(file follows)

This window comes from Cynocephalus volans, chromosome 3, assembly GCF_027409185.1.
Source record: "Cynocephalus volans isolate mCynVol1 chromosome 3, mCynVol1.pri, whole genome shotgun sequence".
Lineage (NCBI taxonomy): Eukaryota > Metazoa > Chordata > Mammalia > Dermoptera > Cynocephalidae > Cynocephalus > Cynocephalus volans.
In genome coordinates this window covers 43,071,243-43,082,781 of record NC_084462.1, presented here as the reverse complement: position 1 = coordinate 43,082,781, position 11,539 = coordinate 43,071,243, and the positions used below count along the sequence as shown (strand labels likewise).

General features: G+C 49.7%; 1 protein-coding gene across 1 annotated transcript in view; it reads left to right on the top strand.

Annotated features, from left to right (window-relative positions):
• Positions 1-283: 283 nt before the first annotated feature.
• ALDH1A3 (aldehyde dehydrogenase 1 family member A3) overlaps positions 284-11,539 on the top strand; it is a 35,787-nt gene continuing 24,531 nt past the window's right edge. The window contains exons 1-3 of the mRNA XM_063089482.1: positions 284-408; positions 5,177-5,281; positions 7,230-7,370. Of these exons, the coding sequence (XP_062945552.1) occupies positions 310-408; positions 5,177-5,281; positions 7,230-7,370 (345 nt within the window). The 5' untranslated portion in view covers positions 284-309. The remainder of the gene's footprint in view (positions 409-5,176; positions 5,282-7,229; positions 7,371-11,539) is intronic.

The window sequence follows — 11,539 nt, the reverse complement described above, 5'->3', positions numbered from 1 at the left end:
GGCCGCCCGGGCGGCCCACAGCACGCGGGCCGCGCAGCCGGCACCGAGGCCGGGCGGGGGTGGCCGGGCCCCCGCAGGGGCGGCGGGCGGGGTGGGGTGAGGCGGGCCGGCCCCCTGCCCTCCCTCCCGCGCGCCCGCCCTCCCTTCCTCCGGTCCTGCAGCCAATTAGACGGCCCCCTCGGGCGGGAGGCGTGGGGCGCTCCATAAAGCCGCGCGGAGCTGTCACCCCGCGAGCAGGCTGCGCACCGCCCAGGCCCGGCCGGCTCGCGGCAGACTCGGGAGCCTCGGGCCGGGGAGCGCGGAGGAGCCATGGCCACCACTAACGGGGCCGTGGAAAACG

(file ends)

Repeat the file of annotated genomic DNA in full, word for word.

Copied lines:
This window comes from Cynocephalus volans, chromosome 3, assembly GCF_027409185.1.
Source record: "Cynocephalus volans isolate mCynVol1 chromosome 3, mCynVol1.pri, whole genome shotgun sequence".
Lineage (NCBI taxonomy): Eukaryota > Metazoa > Chordata > Mammalia > Dermoptera > Cynocephalidae > Cynocephalus > Cynocephalus volans.
In genome coordinates this window covers 43,071,243-43,082,781 of record NC_084462.1, presented here as the reverse complement: position 1 = coordinate 43,082,781, position 11,539 = coordinate 43,071,243, and the positions used below count along the sequence as shown (strand labels likewise).

General features: G+C 49.7%; 1 protein-coding gene across 1 annotated transcript in view; it reads left to right on the top strand.

Annotated features, from left to right (window-relative positions):
• Positions 1-283: 283 nt before the first annotated feature.
• ALDH1A3 (aldehyde dehydrogenase 1 family member A3) overlaps positions 284-11,539 on the top strand; it is a 35,787-nt gene continuing 24,531 nt past the window's right edge. The window contains exons 1-3 of the mRNA XM_063089482.1: positions 284-408; positions 5,177-5,281; positions 7,230-7,370. Of these exons, the coding sequence (XP_062945552.1) occupies positions 310-408; positions 5,177-5,281; positions 7,230-7,370 (345 nt within the window). The 5' untranslated portion in view covers positions 284-309. The remainder of the gene's footprint in view (positions 409-5,176; positions 5,282-7,229; positions 7,371-11,539) is intronic.

The window sequence follows — 11,539 nt, the reverse complement described above, 5'->3', positions numbered from 1 at the left end:
GGCCGCCCGGGCGGCCCACAGCACGCGGGCCGCGCAGCCGGCACCGAGGCCGGGCGGGGGTGGCCGGGCCCCCGCAGGGGCGGCGGGCGGGGTGGGGTGAGGCGGGCCGGCCCCCTGCCCTCCCTCCCGCGCGCCCGCCCTCCCTTCCTCCGGTCCTGCAGCCAATTAGACGGCCCCCTCGGGCGGGAGGCGTGGGGCGCTCCATAAAGCCGCGCGGAGCTGTCACCCCGCGAGCAGGCTGCGCACCGCCCAGGCCCGGCCGGCTCGCGGCAGACTCGGGAGCCTCGGGCCGGGGAGCGCGGAGGAGCCATGGCCACCACTAACGGGGCCGTGGAAAACG